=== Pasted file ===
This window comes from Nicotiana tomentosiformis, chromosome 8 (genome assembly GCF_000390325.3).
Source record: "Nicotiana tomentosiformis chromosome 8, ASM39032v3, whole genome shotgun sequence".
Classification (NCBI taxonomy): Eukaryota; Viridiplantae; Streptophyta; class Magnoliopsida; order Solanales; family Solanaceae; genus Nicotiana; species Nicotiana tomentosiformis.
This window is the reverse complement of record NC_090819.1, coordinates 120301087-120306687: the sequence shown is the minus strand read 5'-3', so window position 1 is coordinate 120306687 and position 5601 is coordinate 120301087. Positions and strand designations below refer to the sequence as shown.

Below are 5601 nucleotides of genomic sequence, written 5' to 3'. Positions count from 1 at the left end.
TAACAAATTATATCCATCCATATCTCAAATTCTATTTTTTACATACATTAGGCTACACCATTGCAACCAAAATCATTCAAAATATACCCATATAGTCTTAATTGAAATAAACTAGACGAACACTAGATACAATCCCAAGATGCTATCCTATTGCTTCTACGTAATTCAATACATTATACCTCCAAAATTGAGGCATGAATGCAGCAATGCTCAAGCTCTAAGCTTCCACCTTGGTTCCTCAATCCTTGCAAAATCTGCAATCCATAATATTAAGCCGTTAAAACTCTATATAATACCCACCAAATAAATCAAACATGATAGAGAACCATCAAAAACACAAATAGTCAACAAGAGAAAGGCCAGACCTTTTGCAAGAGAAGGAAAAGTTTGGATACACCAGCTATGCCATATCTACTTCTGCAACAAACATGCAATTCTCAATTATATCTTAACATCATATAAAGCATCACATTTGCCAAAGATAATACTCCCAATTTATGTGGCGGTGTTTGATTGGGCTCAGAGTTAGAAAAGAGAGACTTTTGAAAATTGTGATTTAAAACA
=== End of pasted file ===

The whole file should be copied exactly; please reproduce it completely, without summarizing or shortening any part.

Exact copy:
This window comes from Nicotiana tomentosiformis, chromosome 8 (genome assembly GCF_000390325.3).
Source record: "Nicotiana tomentosiformis chromosome 8, ASM39032v3, whole genome shotgun sequence".
Classification (NCBI taxonomy): Eukaryota; Viridiplantae; Streptophyta; class Magnoliopsida; order Solanales; family Solanaceae; genus Nicotiana; species Nicotiana tomentosiformis.
This window is the reverse complement of record NC_090819.1, coordinates 120301087-120306687: the sequence shown is the minus strand read 5'-3', so window position 1 is coordinate 120306687 and position 5601 is coordinate 120301087. Positions and strand designations below refer to the sequence as shown.

Below are 5601 nucleotides of genomic sequence, written 5' to 3'. Positions count from 1 at the left end.
TAACAAATTATATCCATCCATATCTCAAATTCTATTTTTTACATACATTAGGCTACACCATTGCAACCAAAATCATTCAAAATATACCCATATAGTCTTAATTGAAATAAACTAGACGAACACTAGATACAATCCCAAGATGCTATCCTATTGCTTCTACGTAATTCAATACATTATACCTCCAAAATTGAGGCATGAATGCAGCAATGCTCAAGCTCTAAGCTTCCACCTTGGTTCCTCAATCCTTGCAAAATCTGCAATCCATAATATTAAGCCGTTAAAACTCTATATAATACCCACCAAATAAATCAAACATGATAGAGAACCATCAAAAACACAAATAGTCAACAAGAGAAAGGCCAGACCTTTTGCAAGAGAAGGAAAAGTTTGGATACACCAGCTATGCCATATCTACTTCTGCAACAAACATGCAATTCTCAATTATATCTTAACATCATATAAAGCATCACATTTGCCAAAGATAATACTCCCAATTTATGTGGCGGTGTTTGATTGGGCTCAGAGTTAGAAAAGAGAGACTTTTGAAAATTGTGATTTAAAACA